The Asia-Pacific Forum on Translation and Intercultural Studies
 aims to gather scholars in these fields to present their research and exchange perspectives on current trends across disciplines. The goal is to create a third space other than "pure" translation studies and sociological studies by inviting scholars from various academic and cultural backgrounds to discuss translational activities with different approaches and academic narratives, in the hope that these discussions will inspire further interdisciplinary studies in the Asia-Pacific region as well as other parts of the world and help foreground the social functions of translation and translation studies. The forum is co-sponsored by Guangdong University of Foreign Studies and Tsinghua University.

The Center for Interpretation and Translation Studies and the University of Hawaiʻi at Mānoa are happy to host the 5th Asia-Pacific Forum on Translation and Intercultural Studies from October 28 to October 30, 2016 in Honolulu, USA. Previous conferences were held in Durham (United Kingdom, 2015), Melbourne (Australia, 2013), Portland (USA, 2012), and Hangzhou (China, 2011).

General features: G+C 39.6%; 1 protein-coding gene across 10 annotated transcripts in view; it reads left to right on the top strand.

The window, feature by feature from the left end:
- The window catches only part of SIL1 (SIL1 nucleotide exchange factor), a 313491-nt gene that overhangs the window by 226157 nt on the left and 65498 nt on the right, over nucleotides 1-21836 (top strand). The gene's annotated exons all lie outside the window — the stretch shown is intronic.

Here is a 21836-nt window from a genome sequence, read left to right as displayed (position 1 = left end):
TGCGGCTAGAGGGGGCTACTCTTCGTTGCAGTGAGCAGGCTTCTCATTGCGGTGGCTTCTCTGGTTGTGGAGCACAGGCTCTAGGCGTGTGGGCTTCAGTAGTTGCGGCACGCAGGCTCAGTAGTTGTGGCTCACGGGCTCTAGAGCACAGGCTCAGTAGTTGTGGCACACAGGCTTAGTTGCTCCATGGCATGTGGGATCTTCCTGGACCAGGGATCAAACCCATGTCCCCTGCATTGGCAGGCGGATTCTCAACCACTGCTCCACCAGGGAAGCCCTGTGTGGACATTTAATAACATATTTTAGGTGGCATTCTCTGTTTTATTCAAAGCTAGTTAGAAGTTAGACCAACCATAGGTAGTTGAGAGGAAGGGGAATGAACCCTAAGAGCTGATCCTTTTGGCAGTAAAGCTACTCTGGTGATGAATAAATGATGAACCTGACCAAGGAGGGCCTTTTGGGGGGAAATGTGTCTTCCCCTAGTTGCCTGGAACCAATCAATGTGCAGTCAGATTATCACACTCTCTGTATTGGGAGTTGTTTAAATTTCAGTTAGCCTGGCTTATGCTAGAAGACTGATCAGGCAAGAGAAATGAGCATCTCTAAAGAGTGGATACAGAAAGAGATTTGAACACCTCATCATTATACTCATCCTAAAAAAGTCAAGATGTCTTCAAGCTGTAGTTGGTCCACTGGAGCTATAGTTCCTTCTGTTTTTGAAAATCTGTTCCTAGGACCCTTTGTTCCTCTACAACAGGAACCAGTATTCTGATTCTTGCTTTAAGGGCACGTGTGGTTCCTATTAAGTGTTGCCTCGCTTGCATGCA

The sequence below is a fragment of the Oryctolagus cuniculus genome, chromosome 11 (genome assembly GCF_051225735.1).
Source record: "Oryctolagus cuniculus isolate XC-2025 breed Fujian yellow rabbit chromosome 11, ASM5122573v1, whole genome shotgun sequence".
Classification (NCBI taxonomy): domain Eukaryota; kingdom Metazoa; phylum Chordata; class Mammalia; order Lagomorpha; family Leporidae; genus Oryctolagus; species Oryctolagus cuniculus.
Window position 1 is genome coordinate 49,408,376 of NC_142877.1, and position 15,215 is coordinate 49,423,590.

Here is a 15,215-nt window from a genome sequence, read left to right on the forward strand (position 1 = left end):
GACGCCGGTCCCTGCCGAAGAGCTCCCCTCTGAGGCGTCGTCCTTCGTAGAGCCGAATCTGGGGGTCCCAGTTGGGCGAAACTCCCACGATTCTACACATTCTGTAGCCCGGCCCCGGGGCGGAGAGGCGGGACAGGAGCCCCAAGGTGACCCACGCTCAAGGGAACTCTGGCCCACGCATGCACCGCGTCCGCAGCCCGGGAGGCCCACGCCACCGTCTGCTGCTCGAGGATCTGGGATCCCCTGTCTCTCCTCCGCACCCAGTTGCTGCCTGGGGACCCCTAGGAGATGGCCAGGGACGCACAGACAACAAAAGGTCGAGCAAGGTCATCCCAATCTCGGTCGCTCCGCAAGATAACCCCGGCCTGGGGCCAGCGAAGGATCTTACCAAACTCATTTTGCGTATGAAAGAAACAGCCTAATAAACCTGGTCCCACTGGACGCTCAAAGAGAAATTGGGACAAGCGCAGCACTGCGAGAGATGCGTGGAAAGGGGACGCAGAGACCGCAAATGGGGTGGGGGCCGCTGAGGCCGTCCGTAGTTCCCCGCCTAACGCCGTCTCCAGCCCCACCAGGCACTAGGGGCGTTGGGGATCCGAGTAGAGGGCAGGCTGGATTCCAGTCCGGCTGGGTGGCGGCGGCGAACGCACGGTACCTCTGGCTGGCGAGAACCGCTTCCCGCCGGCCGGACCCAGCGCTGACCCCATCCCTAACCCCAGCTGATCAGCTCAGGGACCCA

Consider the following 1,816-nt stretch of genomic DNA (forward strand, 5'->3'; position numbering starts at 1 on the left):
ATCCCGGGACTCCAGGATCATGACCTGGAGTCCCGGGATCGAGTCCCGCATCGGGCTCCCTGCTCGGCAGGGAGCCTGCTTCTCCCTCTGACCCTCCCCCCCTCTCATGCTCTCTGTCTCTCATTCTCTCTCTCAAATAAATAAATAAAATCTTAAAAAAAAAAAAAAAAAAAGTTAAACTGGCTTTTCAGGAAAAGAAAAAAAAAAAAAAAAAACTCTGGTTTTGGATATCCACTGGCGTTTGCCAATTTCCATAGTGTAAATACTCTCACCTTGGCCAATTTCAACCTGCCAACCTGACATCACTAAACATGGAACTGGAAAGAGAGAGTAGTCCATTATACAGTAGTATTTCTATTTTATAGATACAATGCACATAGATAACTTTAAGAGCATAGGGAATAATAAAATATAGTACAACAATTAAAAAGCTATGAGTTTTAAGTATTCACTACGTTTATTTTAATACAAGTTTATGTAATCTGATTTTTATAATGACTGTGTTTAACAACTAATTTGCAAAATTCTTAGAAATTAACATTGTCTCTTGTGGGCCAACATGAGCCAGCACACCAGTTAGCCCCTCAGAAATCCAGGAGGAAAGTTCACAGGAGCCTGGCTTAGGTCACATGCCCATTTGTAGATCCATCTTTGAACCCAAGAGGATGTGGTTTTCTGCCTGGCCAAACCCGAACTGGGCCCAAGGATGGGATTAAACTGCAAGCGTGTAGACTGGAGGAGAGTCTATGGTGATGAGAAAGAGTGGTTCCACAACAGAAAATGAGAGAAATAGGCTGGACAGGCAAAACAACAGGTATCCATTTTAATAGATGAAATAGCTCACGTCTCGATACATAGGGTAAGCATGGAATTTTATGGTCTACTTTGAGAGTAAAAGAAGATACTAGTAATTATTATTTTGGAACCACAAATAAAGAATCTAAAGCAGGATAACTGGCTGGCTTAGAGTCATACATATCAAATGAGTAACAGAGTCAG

Translation Studies in the Era of globalization
After a series of turns in the past three decades, the scope of Translations Studies has been extraordinarily expanded. The edges of this discipline have also kept crossing. An increasing number of scholars in Translation Studies have come to realize that translation is a social activity which concerns the transfer of various types of signs (written, graphic, vocal, etc.), involved with different social factors (ideological, economic, cultural, etc.), and influenced by diverse human agents (translation initiators, translators, translation critics, patrons, readership, etc.). In an era of globalization, people have become more explicitly aware that a translational activity is not only a substantial part of human life but also a catalyst to the evolution of other social functional systems and a driving factor in inter-system communications. It should not come as a surprise then that studying translational activity in real social contexts and researching the interrelations among translation and other social systems is attracting more and more academic interests.